The next six months were hell. Two months to get a diagnosis. Two more before it even started to kick in. Two more before I could see the faint glimmerings of myself behind the cloud of cottonwool and exhaustion. My job did not renew my contract.

It turns out that was an excellent thing. It took a year of being unemployed to begin to recover. I job hunted throughout, but these days, I am so very grateful no one hired me before my current job. I had a year of being able to sleep in until I woke, of taking a 3 hour nap more afternoons than not – but still being able to get things done, at my own pace.

(During that year, I turned out 4-5 detailed and individualised cover letters and other applications a week. Oh, and planned a Pagan convention, created my Seeking site, did a bunch of teach-myself-new-tech projects, and a fair bit else. But there was a lot of napping, and resting involved.)

And then I moved to Maine, and it’s taken me a year and some to feel like I have an idea where my limits are. I’m now at a point where I can work a full day, and do good things at work, and come home and have the brain and focus to write. Or clean for 30 minutes without feeling completely wiped out at the end.

It’s taken a long time to recover. It’s made me so very aware of the friends I can count on, and the ones I can’t. Of trusting my intuition looking for solutions in unlikely places. (I remain convinced that my Feldenkrais lessons saved my sense of self in ways I can’t begin to describe.)

There are still challenges: my religious practices (the formal stuff, not the little stuff that’s warp and weft of my life) has not yet recovered. The thought of organising public ritual exhausts me still. (Though I’m dancing around what it would take to do a Pagan coffee-and-talk gathering once a month.) The same thing is true with my social life: I like my co-workers (and am closer friends with one), but a lot of my social interaction is with friends in more distant places. I want to fix some of that this year.

And it’s taken a long time for other things, too. To not flinch and bury myself when I know I’m behind on work. (Because I now have a boss who is very reasonable and reassuring. And where I can get feedback for the asking, rather than meetings once a month that are prone to rescheduling and interruptions and other stresses.)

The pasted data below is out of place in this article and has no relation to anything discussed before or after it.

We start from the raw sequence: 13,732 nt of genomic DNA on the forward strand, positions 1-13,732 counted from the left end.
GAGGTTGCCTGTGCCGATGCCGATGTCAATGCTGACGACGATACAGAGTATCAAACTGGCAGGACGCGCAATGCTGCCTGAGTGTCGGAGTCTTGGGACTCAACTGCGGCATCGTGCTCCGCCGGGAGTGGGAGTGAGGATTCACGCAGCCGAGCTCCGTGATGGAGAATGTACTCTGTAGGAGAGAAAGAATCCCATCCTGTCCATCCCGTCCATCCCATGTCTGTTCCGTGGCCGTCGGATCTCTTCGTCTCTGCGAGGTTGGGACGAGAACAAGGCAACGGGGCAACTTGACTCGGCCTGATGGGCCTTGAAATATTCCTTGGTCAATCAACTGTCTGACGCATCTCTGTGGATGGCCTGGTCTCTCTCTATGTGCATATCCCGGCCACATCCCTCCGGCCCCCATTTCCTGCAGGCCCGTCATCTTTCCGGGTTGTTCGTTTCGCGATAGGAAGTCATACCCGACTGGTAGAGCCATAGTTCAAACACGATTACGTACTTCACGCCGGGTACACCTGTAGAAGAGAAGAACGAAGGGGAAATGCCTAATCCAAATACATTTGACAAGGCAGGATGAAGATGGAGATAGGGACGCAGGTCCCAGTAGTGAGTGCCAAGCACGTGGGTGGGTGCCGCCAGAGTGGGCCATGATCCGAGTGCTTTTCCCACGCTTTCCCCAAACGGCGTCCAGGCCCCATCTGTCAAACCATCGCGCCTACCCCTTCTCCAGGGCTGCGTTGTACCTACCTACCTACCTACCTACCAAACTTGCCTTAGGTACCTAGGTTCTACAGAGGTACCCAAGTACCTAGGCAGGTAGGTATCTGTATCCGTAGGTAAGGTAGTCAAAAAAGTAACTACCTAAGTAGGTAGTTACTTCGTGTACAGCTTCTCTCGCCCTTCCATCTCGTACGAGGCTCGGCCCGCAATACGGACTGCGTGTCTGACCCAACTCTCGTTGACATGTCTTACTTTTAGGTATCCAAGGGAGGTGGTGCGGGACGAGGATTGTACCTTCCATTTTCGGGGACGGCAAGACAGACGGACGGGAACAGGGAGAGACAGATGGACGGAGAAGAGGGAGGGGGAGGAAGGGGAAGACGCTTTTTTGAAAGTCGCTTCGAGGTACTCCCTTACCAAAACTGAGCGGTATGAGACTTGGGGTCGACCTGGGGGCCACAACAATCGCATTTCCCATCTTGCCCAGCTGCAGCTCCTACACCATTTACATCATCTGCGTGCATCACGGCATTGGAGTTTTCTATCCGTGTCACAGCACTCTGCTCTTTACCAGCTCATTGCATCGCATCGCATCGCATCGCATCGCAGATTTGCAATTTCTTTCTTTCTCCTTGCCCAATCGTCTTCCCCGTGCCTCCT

But this weekend, I was rereading Lord Peter, the collection of short stories by Dorothy L. Sayers.

There’s one in there, where – look, I’m spoiling a story that’s been in print since the 30s, okay? – that I’d not read since before my diagnosis. Of a woman, hypothyroid like me, and what happens when she doesn’t get the tiny bit of hormone she needs each day. And what it’s like when she does. The dawning of a life, again, that seemed loss. And the dawning of having the energy to engage with the world again.

I woke up today feeling not-great (I have the horrible cold that’s going around, I’ve had it since last Monday, and I missed a Thanksgiving gathering I’d really been looking forward to. My week was mostly sitting on the couch knitting and attempting to nap.) But I also know that I’m getting better, and it’s temporary.

Three years ago, I was not so sure.  And worse, not sure how to fix it, and who might be a help.

Thanks, again, to those who were. (You know who you were.)

One spirit in the dark

There’s a chant out there from the Spiral Rhythm CD I Am – that goes

One spirit in the dark, like a candle wavers.
Many spirits joined as one, burn with the power of the blazing sun.
There is strength in community, the circle empowers you and me.
The circle binds yet sets us free, as we will, so mote it be.

I listened tonight, as I walked home from my evening reference shift at work (random music shuffle is a form of divination and sometimes consolation) while I was thinking about a recent post on the blog Making Light which essentially asks “What happens when new spiritual experience opens up under our feet, and we’re not sure what to do with it?”

My answer is far too long for a comment there – and I knew this before I even started typing – so I figured it would be a fine post here instead. (Look! This blog still exists! Really!)

Continue reading